Is being at home more increasing our risk?

Many might assume water damage occurs more frequently when no one is home, but the reality may surprise you, says Mann.

In fact, of the 26 per cent of respondents who say they have experienced water damage in their own home, 77 per cent said they were at home at the time of the incident.

This is a big factor to consider in today's climate and indicates Aussies might not know what to do when something goes wrong, says Mann.

"When we're at home more, we're using our plumbing more. The dishwasher is running, we're using sinks, the washing machine is on. There's more general wear and tear and pressure on our plumbing.

"Damage can also be sudden and severe regardless of whether you're home or not. Often the real difference between minimal and severe damage can be in how quickly a householder responds. But, likely, most householders don't know what to do when something goes awry."

Many Australians indeed aren't prepared. Despite 53 per cent of respondents saying their first response if water damage occurred would be turning off the water main, 1 in 5 Aussies (21%) don't know where it is in their home or unit, and worryingly, 1 in 5 Aussies (18%) don't know how to turn it off.

What's going wrong and where?

Pipe issues and leaks are the leading causes of water damage according to the data and research, but several other factors also contribute to the large volume of incidents and claims.

Plumber fixing a burst water pipe in the wallBurst or blocked pipes account for almost 50 per cent (45.5%) of water damage, while damage to flexi hoses (8.2%), damaged roofs (27.2 %) and old or worn-out plumbing (27.2%) are also behind incidents, according to Aussies who have had issues*.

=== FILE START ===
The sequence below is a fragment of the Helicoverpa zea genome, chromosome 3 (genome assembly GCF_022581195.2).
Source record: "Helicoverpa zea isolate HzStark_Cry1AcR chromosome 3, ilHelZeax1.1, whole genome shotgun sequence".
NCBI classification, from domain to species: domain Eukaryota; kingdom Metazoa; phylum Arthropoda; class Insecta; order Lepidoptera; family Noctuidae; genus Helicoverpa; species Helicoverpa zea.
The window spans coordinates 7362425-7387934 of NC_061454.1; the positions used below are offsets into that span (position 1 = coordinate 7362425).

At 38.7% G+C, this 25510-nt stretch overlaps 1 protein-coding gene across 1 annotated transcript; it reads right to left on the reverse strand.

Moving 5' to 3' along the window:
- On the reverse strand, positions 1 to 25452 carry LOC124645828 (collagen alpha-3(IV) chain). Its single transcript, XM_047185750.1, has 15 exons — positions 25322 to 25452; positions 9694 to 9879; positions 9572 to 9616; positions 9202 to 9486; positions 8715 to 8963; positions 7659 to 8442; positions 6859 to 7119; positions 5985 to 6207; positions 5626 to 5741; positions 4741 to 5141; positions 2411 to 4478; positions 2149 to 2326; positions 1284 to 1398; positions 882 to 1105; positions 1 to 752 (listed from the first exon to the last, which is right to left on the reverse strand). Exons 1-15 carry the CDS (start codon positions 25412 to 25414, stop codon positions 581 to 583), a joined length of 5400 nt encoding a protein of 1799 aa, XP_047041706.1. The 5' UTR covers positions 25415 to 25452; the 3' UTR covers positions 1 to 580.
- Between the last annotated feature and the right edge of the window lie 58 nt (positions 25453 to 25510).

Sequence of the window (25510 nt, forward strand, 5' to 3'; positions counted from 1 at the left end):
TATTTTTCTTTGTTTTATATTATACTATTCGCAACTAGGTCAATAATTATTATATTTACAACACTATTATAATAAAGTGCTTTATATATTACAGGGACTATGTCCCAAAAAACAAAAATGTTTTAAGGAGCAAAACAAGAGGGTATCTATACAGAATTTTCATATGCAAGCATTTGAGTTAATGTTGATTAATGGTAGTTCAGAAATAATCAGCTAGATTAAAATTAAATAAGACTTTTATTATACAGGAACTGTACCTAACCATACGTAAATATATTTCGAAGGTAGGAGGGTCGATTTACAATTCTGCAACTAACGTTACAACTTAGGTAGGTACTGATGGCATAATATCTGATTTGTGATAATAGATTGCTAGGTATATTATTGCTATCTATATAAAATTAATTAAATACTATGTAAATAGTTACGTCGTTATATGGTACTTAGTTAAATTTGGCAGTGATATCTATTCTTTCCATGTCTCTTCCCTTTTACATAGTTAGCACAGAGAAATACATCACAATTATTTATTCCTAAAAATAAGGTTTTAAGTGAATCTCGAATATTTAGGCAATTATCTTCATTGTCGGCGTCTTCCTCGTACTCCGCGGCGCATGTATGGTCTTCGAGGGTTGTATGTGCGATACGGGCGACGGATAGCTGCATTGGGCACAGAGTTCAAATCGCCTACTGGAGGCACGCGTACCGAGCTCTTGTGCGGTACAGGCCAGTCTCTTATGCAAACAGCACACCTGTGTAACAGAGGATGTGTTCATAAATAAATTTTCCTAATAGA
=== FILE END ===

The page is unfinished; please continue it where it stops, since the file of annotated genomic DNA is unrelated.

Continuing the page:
Additionally, according to respondents, overflowing baths, sinks and showers were responsible for 13.4 per cent of water damage incidents, while clogged drains accounted for a further 13.4 per cent*.

So, it's not surprising most incidents occur in the bathroom or kitchen, says Mann.

"In many homes, these rooms haven't been renovated for years, so their plumbing and water protection safeguards are compromised by age.

"Approximately 40 per cent of water damage claims come from bathrooms and 14 per cent from kitchens^. These are both rooms that you tend to leave alone unless you're undergoing a full renovation, but over time pipes can degrade and burst, and other wear and tear can occur too."

And the research indicates many Aussie bathrooms and kitchens could be at risk. More than 30 per cent of Australians haven’t renovated or updated their bathroom in over ten years, while 26 per cent don't know when it was last renovated or updated. And it's a similar story in the kitchen, with 35 per cent last renovating or updating ten or more years ago, and 26 per cent unaware when their kitchen last had major work done.